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Born in 1884
Inducted in 1999
Charles Tomlinson Griffes created 140 works in his lifetime. He studied piano as a child, first with his sister and then at Elmira College. He traveled to Europe in August, 1903, in hope to become a concert pianist and to that end undertook studies at the Stern Conservatory. Steadily over the next four years he decided to leave the conservatory in order to pursue more rigorous composition studies with Engelbert Humperdinck. In addition, Griffes also continued piano lessons with Gottfried Galston at the conservatory, taught piano himself, gave lessons in music theory to private students, and performed in public as a soloist and accompanist. In Berlin he produced works that reflected his German, Romantic-era environment. In 1907, when Griffes finished his course of study, he returned to the United States. By September of that year he had found a position, as teacher and director of music at the Hackley School in Tarrytown, New York. In this school for boys he would remain for the rest of his life. From about 1914 onward he saw increasing recognition in the music profession and in the public. His publisher G. Schirmer accepted five new songs, and in 1915, accepted six piano works that would become Griffes’ most famous, the Three Tone Pictures, Op. 5, and the Fantasy Pieces, Op. 6. In 1918, Griffes played the premier performance of his masterful Piano Sonata at the MacDowell Club concert and a year later performed the Pleasure-Dome of Kubla Khan with the Boston Symphony Orchestra. The BSO brought to Griffes what he called “the greatest concert honor which can come to a composer in America.” That was Griffes’ last public appearance. After several months of increasing weakness, he died in April, 1920, at the age of 35.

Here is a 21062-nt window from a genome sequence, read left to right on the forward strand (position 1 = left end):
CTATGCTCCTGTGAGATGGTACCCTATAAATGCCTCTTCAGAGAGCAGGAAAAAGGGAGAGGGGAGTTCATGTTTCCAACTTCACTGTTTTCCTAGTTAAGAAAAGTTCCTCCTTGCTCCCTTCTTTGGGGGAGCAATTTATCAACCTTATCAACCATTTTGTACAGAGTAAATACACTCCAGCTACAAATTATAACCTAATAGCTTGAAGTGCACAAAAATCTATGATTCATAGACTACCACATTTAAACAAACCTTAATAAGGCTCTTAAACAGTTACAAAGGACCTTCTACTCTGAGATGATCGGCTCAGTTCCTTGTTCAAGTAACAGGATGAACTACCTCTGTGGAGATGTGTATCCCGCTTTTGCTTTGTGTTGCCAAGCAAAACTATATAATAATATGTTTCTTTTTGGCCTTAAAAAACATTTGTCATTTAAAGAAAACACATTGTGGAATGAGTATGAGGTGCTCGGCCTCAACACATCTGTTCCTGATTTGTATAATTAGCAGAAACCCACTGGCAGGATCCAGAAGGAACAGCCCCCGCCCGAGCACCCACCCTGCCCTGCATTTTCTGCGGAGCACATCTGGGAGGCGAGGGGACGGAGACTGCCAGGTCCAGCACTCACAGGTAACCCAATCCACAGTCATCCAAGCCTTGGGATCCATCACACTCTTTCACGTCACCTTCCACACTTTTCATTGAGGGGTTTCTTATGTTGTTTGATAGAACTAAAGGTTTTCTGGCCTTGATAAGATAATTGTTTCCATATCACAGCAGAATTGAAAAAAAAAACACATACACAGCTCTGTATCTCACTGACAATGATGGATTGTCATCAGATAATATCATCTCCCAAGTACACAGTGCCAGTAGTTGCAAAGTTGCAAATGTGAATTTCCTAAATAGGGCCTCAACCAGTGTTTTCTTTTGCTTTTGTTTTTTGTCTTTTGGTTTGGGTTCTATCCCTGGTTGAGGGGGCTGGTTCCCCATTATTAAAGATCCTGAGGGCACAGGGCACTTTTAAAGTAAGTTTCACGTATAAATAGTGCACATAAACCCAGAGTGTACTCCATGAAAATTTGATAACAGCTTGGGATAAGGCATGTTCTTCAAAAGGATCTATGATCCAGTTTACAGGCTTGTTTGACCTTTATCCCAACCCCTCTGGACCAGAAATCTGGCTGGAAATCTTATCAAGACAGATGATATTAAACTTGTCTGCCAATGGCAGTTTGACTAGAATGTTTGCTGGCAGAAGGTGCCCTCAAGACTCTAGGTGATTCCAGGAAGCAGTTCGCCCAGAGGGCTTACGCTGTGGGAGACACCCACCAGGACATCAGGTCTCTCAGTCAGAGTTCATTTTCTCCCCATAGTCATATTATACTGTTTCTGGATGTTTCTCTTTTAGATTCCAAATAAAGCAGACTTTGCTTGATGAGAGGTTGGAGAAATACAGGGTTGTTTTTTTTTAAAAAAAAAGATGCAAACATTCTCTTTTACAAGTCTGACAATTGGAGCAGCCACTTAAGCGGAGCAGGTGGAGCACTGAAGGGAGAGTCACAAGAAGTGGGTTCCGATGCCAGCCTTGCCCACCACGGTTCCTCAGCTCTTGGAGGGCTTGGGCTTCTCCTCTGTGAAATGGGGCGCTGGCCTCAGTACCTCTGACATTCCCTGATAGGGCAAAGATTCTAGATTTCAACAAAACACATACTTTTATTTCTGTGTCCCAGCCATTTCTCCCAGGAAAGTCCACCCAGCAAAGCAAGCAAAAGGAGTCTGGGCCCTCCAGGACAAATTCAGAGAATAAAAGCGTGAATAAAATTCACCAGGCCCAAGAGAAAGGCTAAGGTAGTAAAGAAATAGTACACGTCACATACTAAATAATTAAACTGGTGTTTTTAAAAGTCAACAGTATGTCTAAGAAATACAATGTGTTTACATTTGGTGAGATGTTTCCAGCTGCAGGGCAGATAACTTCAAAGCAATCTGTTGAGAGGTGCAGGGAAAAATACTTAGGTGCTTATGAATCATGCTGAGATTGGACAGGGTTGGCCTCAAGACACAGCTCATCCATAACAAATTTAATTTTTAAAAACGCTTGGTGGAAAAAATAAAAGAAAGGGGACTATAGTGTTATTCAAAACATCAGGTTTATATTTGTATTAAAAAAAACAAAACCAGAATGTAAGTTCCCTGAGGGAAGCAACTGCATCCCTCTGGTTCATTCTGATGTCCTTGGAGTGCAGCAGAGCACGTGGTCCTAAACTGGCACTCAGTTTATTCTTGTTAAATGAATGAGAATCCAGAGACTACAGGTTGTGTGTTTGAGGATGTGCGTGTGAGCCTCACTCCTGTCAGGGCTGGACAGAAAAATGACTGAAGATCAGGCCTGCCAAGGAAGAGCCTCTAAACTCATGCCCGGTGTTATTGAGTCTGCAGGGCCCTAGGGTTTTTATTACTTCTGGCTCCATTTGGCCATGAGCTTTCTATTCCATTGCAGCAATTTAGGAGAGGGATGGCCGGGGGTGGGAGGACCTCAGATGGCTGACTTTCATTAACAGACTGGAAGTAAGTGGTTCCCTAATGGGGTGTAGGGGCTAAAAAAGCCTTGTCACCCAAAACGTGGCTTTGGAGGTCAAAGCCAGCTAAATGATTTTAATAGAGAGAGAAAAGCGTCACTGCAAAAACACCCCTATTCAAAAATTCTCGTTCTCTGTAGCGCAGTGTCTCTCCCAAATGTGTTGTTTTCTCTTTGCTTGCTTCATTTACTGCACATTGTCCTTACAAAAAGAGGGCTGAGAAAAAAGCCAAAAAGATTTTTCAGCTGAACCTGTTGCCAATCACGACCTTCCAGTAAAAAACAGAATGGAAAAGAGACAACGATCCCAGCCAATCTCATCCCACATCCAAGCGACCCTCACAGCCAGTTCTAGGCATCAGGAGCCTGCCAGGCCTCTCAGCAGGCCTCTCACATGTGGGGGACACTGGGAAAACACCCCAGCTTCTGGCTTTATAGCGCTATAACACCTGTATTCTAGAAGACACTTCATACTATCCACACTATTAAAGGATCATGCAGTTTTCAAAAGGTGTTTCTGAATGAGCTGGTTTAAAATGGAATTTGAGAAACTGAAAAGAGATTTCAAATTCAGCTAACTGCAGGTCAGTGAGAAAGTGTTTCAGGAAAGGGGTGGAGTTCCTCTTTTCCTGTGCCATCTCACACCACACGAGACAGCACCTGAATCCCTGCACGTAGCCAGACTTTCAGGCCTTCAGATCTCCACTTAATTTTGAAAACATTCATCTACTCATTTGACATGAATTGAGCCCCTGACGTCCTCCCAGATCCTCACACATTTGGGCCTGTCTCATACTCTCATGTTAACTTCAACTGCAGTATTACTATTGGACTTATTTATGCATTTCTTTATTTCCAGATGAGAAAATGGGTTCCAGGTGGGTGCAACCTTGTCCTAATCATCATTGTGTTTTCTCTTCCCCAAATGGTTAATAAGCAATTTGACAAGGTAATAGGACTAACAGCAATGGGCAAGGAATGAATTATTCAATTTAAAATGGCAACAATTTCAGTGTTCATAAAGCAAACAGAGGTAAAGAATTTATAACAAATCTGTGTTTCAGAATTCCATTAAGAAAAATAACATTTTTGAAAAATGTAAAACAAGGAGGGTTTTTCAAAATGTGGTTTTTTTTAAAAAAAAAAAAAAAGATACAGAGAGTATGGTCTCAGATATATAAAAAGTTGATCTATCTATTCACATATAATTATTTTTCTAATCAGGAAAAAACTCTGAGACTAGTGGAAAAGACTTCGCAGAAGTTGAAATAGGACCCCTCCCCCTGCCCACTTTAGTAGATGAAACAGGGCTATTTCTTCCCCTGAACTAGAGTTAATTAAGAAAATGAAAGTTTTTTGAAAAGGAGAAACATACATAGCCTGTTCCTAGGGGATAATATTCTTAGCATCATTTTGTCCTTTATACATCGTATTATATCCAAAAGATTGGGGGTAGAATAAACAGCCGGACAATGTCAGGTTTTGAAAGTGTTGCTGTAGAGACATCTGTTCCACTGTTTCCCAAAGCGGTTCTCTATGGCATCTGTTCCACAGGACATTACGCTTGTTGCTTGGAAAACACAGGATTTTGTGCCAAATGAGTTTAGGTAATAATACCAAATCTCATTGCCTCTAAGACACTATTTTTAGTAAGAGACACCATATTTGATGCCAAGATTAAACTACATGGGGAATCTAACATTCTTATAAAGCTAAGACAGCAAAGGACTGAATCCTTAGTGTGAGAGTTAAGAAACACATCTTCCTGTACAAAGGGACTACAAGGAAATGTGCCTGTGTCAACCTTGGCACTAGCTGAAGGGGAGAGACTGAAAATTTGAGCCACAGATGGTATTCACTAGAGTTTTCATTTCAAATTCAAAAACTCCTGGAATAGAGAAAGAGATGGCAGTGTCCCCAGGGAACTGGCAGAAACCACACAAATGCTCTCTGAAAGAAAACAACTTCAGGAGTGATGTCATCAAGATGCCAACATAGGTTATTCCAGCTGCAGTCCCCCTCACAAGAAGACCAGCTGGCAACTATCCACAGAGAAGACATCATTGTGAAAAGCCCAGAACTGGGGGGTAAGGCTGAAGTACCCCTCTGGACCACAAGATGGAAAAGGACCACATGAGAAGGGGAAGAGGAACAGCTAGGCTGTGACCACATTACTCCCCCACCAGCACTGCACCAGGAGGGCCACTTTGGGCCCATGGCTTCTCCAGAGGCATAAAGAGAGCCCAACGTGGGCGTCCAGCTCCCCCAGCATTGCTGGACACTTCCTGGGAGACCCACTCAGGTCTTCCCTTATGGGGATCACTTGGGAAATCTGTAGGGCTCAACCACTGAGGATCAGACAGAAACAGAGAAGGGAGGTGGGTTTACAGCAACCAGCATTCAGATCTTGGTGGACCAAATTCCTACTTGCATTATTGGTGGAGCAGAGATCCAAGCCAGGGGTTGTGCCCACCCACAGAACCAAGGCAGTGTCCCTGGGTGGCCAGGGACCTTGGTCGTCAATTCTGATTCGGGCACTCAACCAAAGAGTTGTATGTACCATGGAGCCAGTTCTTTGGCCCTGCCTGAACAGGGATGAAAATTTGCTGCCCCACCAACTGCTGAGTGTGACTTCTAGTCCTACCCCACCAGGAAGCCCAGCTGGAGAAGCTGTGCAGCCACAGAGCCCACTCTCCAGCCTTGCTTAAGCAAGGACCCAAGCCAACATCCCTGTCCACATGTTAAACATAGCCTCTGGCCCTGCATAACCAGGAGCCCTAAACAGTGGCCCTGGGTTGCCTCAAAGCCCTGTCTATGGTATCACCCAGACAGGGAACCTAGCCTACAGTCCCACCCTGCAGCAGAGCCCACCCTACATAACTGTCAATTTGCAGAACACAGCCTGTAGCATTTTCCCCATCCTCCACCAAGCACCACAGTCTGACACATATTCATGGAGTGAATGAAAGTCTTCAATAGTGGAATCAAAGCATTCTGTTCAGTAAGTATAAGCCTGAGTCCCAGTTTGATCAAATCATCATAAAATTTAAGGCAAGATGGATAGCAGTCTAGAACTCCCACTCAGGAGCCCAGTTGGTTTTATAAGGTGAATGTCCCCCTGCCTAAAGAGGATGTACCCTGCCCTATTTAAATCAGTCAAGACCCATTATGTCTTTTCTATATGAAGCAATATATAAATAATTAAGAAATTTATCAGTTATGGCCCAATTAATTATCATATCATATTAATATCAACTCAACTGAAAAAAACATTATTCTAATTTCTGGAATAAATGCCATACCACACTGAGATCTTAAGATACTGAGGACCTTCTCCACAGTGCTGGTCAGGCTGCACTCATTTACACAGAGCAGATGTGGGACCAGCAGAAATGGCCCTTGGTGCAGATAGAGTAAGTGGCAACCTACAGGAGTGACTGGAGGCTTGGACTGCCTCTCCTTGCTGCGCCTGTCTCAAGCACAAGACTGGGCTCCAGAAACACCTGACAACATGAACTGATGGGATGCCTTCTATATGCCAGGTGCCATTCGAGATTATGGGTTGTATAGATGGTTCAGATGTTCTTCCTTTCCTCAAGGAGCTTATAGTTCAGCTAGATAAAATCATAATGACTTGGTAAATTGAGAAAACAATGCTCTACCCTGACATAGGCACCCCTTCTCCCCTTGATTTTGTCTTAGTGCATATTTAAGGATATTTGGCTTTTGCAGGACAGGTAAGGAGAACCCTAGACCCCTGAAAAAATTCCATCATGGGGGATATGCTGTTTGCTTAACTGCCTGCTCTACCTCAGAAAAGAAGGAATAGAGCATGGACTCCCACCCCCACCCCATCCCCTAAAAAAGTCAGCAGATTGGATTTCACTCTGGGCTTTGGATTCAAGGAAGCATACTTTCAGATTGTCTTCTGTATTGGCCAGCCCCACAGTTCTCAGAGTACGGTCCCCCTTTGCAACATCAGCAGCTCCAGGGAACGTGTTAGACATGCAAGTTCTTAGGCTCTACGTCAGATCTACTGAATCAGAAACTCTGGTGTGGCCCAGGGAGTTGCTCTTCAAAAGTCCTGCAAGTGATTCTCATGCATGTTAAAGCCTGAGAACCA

Performer: Nina Perlove (flute), Song Hun Nam (piano)